Some of our most profound learning experiences in love happen in our younger years. These six things I would tell my 20-year-old self about love and relationship could help you develop a healthier perspective on love and find a partner who treats you right. (Estimated reading time: 3-4 minutes)
“Love is blind, but a broken heart sees everything.”— Matshona Dhliwayo
What could be more charming than young love? Remember when you fell for that cute boy in your class or neighborhood? You probably had butterflies in your tummy and blushed every time he passed by.
It was refreshingly pure, simple and uncomplicated. There were no requirements, no rules and no elaborate schemes. It was simply puppy love until the day you meet someone who you have your first serious relationship with.
That didn’t happen to me until I was in college. At the beginning phases, it had all the wonderful attributes of young love, but that phased out as the relationship intensified and demanded more maturity and foresight from the both of us.
Although it was a challenging phase in my life, on hindsight I can see how that experience was essential to my own growth and evolution. I learned so much about myself and how I experience relationships, which no book, personal assessment or seminar could have taught me.
If the lessons didn’t touch me on a deep and visceral level, the effects would not have been so profound and lasting.
Looking back now, after over a decade of healing and reflection, these are six things I would tell my 20-year-old self about love and relationships:
1. Don’t even think of being with someone if you don’t love yourself first: This is not just a cliché but a truth. If you don’t have a healthy self-esteem and try to find someone else to make you feel better about yourself, it will never work out in your favor. You will inevitably attract someone who reflects or even magnifies your feelings of insecurity. This is a certainty based on metaphysical and psychological principles.
2. Your self-care should be your first priority no matter what: As natural nurturers, many women make the mistake of centering their life around their partner when they get into a serious relationships and neglect their own needs. This eventually drains them out and makes them resentful. Avoid this tendency and focus on creating a healthy balance of spending quality time with your partner but also continuing to engage in individual activities and pursuing goals that bring you joy and happiness.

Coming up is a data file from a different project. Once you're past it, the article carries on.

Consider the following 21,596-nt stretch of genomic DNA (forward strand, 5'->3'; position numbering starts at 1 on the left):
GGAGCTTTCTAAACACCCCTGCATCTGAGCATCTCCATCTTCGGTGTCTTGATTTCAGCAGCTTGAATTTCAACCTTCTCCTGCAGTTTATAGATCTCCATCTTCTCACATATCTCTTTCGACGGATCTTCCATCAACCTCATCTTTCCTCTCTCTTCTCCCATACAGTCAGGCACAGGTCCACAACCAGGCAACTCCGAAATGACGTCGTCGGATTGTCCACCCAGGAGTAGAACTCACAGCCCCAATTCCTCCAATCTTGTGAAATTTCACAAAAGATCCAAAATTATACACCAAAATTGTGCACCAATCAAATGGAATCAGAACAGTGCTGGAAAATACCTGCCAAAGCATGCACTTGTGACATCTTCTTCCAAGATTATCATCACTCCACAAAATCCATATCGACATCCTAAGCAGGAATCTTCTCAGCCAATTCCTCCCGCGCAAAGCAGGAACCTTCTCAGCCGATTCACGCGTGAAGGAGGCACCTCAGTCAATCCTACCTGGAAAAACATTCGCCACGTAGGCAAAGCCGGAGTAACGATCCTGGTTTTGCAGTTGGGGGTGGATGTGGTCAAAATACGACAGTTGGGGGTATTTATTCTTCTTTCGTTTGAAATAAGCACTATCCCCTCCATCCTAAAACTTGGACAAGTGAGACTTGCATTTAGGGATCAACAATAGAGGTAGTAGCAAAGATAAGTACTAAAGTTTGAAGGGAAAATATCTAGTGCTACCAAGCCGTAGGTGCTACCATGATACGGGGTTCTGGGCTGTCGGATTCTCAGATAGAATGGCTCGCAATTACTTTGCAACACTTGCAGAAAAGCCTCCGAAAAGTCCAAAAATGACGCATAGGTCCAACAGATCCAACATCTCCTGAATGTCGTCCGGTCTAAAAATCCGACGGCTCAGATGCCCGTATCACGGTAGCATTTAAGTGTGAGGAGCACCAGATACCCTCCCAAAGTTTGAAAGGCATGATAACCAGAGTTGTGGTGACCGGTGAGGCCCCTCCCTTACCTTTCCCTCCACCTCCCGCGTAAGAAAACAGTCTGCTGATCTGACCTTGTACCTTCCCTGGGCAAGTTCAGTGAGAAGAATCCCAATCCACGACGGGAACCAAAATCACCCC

3. Don’t rush and take your time in getting to know the person: It’s natural to want to spend as much time as possible when we meet someone in the early stages of dating. However, the healthy thing to do is to cerate a slow and steady flame in the initial phases of a relationship. This is critical to the long term growth of the relationship as you want to have enough time to reflect and take in what you experience with the person.
4. Respect, friendship and trust should be the foundation of your relationship: This is pretty obvious, yet so many of us don’t get the magnitude of its importance. These are essential requirements for a strong foundation of a relationship. Without it your relationship will crash and burn when you face challenges and conflicts in the future.
5. Self-awareness and maturity are a must: For a relationship to be healthy, fulfilling and long-lasting, both individuals must be self-aware and have a high degree of emotional maturity. If you want to make things work you have to amicably deal with misunderstandings and conflicts, which are an inevitable part of any relationship. You can only do that when you’re aware of your triggers and hot buttons.
6. Do not ignore red flags: If you encounter something that bothers you about someone, do not dismiss it by hoping it was a one-time thing or that you can change the person. In the earlier stages of getting to know someone we are a bit too forgiving and don’t want to face reality.
The reason we get into relationship is to give and receive love. If that’s not happening in a connection, it’s time to consider moving on. Love should never hurt: it shouldn’t confuse, mislead or leave us feeling distressed.
Instead, it should nurture, support and elevate us. If we keep this in mind, we’ll easily stumble on love that’s true and kind, and that honors us.
All my best on your journey,
Question for you: What are some of the things you wish you knew about love and relationships when you were younger?
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Carey Lockear says
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